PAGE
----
Everybody knows that feeling deep down inside when our conscience warns us that we’re about to do something that’s not quite right. You’ll get that feeling if ever you stray into the less respectable areas of SEO. The rules of good SEO aren’t complicated after all, we just learned what ethical SEO involves, and it isn’t rocket science!
The techniques we’ll discuss here should be avoided if you’re focused on building rankings that will stand the test of time. Many of these tactics will incur penalties from search en- gines if they’re discovered, and some might lead to the site being removed from the search listings altogether. Black hat tactics, as these are commonly called, should be seen as the mark of desperation: those that employ them do so because they lack the skill and dedication to build a strong SEO campaign.
Search engines dislike being tricked into thinking that a website is more relevant than it actually is. That’s why buying paid links from other websites is an issue: it can have an undue influence on the makeup of a search results page.
Imagine what would happen if search engines openly allowed paid links without any punishment. The company with the deepest pockets would always be ranked first! Fortunately for us internet users, search engines do penalize paid links, so relevance is still the deciding factor in determining rankings.
Make no mistake: buying links is an extremely common practice. Chances are that your competitors have tried it, or are doing it right now. But when those links are ultimately identified as paid, search engines devalue them, and the site’s rankings will decrease as a result.
Writing content can be difficult, even on a good day. But writing totally unique, engaging content that ranks highly in search engines is harder. There are thousands of online services that allow you to syndicate content; in effect, allowing you to populate a website with content from another system without having to write a word.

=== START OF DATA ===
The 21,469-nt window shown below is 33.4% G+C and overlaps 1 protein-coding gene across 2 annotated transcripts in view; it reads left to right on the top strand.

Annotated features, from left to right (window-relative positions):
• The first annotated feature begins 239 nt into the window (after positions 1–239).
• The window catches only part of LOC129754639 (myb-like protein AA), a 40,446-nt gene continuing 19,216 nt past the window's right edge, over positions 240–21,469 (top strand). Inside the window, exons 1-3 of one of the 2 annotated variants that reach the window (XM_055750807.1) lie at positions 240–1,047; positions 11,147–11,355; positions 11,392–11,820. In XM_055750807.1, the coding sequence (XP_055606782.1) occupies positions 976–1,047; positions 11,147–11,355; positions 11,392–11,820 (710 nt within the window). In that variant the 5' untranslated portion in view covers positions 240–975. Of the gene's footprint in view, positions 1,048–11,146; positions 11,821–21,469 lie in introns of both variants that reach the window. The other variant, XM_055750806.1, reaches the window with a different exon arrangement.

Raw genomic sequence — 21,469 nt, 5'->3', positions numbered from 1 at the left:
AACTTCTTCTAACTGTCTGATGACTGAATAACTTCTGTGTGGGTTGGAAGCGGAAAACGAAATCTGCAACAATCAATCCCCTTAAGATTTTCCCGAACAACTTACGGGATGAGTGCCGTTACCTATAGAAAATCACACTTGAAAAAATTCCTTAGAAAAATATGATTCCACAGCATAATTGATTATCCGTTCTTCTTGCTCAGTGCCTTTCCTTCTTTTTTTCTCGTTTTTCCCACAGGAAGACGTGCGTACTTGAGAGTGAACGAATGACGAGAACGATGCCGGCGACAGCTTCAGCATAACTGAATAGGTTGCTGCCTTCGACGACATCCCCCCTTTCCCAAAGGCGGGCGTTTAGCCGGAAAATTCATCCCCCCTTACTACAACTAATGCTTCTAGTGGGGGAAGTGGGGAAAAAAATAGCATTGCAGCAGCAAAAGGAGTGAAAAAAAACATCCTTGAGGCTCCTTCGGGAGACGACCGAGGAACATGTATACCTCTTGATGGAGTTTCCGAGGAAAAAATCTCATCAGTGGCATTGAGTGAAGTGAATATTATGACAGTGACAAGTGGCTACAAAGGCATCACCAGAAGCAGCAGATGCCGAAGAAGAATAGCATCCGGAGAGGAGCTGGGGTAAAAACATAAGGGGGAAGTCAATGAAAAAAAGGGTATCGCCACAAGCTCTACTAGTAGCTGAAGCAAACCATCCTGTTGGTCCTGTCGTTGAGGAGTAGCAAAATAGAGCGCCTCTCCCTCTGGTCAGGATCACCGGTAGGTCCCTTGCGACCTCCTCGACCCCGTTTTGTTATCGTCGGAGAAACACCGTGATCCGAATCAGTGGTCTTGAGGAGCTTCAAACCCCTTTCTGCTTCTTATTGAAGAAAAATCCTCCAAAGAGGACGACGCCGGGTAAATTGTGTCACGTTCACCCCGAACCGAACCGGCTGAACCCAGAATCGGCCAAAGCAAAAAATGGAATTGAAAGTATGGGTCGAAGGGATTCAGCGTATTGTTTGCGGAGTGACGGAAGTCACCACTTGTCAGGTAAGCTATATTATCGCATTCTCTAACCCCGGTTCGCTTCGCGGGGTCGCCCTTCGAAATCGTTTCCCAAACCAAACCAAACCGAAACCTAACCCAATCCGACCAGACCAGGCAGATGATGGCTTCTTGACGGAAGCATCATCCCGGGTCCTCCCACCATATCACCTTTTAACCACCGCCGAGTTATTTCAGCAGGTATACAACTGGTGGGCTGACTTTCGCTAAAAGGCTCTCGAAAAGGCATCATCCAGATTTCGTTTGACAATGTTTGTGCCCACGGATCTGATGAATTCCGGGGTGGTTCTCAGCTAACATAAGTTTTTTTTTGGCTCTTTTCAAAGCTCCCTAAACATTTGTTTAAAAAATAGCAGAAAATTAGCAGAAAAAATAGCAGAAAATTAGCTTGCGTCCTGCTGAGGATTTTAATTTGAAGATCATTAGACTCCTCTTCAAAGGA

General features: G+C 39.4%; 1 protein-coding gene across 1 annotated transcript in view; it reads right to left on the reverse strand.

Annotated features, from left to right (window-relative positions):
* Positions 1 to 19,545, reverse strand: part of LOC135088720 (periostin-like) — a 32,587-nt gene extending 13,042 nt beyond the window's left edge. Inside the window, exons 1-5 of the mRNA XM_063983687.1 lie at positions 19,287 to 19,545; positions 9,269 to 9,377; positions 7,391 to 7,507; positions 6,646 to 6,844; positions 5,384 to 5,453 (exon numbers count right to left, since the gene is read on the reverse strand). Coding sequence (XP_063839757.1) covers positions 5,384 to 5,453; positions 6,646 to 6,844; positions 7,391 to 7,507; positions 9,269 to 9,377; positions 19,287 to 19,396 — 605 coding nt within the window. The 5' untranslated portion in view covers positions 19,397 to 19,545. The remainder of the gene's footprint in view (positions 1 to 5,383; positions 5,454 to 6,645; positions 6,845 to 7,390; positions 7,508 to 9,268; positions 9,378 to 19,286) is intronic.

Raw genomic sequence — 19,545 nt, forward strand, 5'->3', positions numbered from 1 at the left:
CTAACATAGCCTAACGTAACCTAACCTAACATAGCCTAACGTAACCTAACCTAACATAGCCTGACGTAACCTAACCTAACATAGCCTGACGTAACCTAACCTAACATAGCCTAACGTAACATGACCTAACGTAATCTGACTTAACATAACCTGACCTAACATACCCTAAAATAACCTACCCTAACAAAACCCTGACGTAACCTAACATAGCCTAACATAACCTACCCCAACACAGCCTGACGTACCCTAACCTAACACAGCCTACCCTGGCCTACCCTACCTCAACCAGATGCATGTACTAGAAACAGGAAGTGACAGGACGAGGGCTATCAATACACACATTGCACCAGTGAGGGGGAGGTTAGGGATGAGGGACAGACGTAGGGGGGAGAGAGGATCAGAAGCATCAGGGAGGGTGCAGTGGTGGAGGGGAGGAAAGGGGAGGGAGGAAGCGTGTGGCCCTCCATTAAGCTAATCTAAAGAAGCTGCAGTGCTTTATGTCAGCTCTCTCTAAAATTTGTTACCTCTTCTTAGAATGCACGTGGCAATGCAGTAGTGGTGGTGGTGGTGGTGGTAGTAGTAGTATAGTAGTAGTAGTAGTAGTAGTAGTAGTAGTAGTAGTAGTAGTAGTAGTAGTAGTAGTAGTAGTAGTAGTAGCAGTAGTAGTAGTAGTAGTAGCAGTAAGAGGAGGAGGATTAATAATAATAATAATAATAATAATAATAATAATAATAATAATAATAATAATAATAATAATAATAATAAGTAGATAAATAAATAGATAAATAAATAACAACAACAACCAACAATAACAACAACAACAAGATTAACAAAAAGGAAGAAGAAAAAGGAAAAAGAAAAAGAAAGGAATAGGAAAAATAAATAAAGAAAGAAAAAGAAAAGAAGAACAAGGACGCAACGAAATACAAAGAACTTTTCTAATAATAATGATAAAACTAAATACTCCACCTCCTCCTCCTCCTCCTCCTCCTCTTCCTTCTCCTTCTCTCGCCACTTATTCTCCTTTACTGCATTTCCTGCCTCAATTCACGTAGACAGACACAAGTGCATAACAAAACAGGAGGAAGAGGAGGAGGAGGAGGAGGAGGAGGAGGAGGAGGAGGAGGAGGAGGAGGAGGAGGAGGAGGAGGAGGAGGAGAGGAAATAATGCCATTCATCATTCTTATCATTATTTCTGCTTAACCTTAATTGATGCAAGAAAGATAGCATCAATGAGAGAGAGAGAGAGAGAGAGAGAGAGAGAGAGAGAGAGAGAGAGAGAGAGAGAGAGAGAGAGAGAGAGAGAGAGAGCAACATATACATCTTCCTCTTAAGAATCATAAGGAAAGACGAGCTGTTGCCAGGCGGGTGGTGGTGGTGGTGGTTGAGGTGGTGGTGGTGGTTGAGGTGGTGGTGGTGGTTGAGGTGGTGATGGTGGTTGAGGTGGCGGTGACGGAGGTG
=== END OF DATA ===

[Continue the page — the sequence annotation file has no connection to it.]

On paper this technique sounds like a brilliant idea: fill the site with content, because the more content, the higher the rankings – right? Wrong. Search engines have sophisticated systems for identifying and devaluing duplicate content. This means that your website will quickly become little more than a repository of useless content.
There is a place for syndicated content: news streams are a perfect example. Once again, though, use your common sense and ask yourself, “Does adding this content provide value to my visitors?” If the answer is yes, adding syndicated content can make sense.
If you discuss SEO with anyone who built websites around the year 2000, they’ll often have the opinion that the more keywords you add to a page, the more relevant that page becomes to a search engine. The practice is called keyword stuffing: stuffing the page full of keywords for the sole purpose of tricking search engines into thinking the page is more relevant than it actually is. Today, keyword stuffing often makes your page less relevant for a keyword, rather than more relevant.
All the major search engines employ extremely complicated phrase, sentence, paragraph, and page analysis to every single site that they spider and index. Natural language patterns are analyzed, and keyword-stuffed pages – which bear little resemblance to natural language – are devalued. It’s that simple.
When a website presents one version of content to a visitor and a different version of the same content to a search engine, it’s called cloaking. There are dozens of ways to cloak web pages, and quite a few of these methods work very successfully, delivering high rankings for those web pages.
But make no mistake: cloaking is on all the major search engines’ blacklists. This is an extremely unethical technique that will result in your site being banned completely from a search engine if your tactics are discovered. And, given that your competitors are likely to have an eye on the tactics you’re employing and can easily report you, discovery is all but inevitable.
Once again, remember the mantra: develop websites that are optimized for the users’ experience as well as the search engines’ spiders.
Automated Link Building
Hundreds of applications and services on the market today claim to be able to develop thousands of backlinks to your site for next to nothing. This sounds like quite a deal, but as usual, if it sounds too good to be true, it usually is.
Using software or services to automate your link-building efforts is a bad idea. These systems work by submitting your website to tens of thousands of extremely low-quality directories, whose sole purpose is to receive submissions from automated software tools.
You’ll receive the 10,000 links, just like the software promises. However, what those selling the services fail to mention is that one relevant link from a trusted website in your industry can have ten times the impact of those 10,000 links.
Do the math, and it’s not hard to work out that your time is better spent focusing on quality, rather than quantity.